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February 15, 2010 (Vol. 30, No. 4)

Pore Response to Particulate Challenges

Examining the Order of Particle Removal by Filtration from Dilute Suspensions

  • Dilute Particle Suspension Effects

    The liquid preparations utilized in this study were suspensions more dilute than are customarily employed. The investigations disclose insights not apparent from the experimental results garnered from more concentrated suspensions. Dilute suspensions represent worst-case situations, those least encouraging to particle retentions.

    In more concentrated suspensions it is conceivable that so large a number of smaller particles may simultaneously arrive at a pore/fiber matrix as to give the appearance of its immediate blockage by a larger particle. This would result in a more rapid reduction in the number of larger pores, reducing over time the opportunities for smaller particles to penetrate them. It is a matter of the rate at which a sufficient mass of smaller particles reaches the larger pores to block them, and of the number of individual smaller particles that escape capture during the period of time leading up to the blockage.

    The period during which the larger pores are available for penetration by the separate smaller particles of dilute suspensions is foreshortened in the case of concentrated dispositions, where more sudden pore blockages take place. Thus, the same total number of particles impacting a membrane over different durations can yield different throughputs. In essence, the diluter suspension represents the worst-case condition in that it makes more likely the escape of the smaller individual particles through still-unclogged larger pores.

    As a result of the above discussion, it is posited that the coincidence of pores and particles can perhaps better be perceived when investigated in suspensions of dilute concentrations.  

  • References

    American Society for Testing and Materials (ASTM), ASTM Standard F-316-03 -2003. “Pore-Size Characteristics of Membrane Filters for Use with Aerospace Fluids,” ASTM, West Conshohocken, PA.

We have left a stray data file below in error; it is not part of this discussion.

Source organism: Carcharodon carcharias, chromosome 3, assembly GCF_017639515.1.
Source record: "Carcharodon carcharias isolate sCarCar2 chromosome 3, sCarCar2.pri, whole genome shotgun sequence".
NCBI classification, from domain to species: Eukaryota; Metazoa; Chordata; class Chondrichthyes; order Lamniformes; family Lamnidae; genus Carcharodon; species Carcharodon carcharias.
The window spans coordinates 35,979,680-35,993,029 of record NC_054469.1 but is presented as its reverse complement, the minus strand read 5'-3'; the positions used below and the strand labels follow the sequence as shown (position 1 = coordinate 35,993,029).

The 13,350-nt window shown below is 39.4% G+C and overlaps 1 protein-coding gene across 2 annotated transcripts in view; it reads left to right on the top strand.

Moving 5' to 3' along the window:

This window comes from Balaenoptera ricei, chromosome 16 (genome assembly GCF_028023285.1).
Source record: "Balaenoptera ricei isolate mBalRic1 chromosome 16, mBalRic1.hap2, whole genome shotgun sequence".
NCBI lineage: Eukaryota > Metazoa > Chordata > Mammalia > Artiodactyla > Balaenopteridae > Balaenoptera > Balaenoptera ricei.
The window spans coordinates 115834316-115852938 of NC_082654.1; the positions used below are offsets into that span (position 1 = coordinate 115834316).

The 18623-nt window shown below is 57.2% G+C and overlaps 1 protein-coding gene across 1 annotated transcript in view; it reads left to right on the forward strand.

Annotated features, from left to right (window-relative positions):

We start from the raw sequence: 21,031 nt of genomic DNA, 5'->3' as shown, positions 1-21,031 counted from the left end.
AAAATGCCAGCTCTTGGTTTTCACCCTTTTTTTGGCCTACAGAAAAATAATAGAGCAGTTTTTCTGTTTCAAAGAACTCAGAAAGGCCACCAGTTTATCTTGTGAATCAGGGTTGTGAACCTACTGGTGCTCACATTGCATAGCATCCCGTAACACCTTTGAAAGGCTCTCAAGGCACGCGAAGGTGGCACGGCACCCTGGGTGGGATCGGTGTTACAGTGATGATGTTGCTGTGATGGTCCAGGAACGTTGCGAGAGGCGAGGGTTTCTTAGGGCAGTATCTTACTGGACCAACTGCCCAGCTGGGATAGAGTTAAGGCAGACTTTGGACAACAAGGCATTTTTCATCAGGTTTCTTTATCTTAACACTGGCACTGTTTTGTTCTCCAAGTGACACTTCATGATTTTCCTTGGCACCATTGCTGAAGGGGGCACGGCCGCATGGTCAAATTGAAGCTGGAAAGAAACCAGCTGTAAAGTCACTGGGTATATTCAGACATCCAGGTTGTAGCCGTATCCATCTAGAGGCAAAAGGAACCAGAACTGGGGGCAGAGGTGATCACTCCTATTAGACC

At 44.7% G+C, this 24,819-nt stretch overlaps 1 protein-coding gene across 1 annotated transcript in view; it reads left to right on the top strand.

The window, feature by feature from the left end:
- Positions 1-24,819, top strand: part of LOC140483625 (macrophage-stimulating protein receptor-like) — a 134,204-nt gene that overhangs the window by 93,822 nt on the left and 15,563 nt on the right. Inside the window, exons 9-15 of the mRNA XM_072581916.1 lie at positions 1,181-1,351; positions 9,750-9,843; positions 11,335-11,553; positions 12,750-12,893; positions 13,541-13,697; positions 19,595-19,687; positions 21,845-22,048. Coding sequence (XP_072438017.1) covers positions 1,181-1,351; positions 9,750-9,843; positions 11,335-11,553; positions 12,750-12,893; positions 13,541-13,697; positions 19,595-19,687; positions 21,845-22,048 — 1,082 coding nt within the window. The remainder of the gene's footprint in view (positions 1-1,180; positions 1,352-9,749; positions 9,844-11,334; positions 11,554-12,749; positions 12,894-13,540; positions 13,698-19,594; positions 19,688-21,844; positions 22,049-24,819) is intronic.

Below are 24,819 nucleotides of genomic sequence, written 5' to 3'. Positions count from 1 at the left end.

Emory S.F., Koga, Y., Azuma, N., Matsumoto, K. (1993). The Effects of Surfactant Type and Latex-Particle Feed Concentration on Membrane Retention, Ultrapure Water 10(2): 41–44.
    Grant, D.C. and Zahka, J.G. (1990). Sieving Capture of Particles by Microporous Membrane Filters from Clean Liquids. Swiss Contamination Control 3(4a): 160–164.
    Lee J.K., Liu B.Y.H., Rubow K.L. (1993-a). Latex Sphere Retention by Microporous Membranes in Liquid Filtration. J. Inst. Environ. Sci. 36(1): 26–36. (Jan./Feb).
    Lee J., Liu B.Y.H., Rubow K.L. (1993-b) Latex Sphere Retention by Microporous Membranes in Liquid Filtration. J. Inst. Environ. Sci. 36(1): 26–36.
     Lee, K. W., and Liu, B. Y. H. (1980). On the Minimum Efficiency and the Most Penetrating Particle Size for Fibrous Filters. Air Poll. Control Assoc. J. 30, 377–381.
    Lee, J.K., Liu. B.Y.H., Rubow, K.L., and Zahka, J.G. (1990). Pore Size Characteristics of Microporous Membranes and Filters by Airflow Porosimetry and Particulate Loading Studies. Swiss Contamination Control. 3: 160–164.
    Zahke, J.G. and Grant, D.C.(December 1991). Predicting the Performance Efficiency of Membrane Filters in Process Liquids Based on Their Pore-Size Ratings. Microcontaminants. pp. 23–29.
    Zeman, L.J.  (1996). Characterization of MF/UF Membranes. Chapter 4, pages 180–291 in Microfiltration and Ultrafiltration: Principles and Applications, Eds L.J. Zeman and A.L. Zydney, Marcel Dekker, New York, NY.

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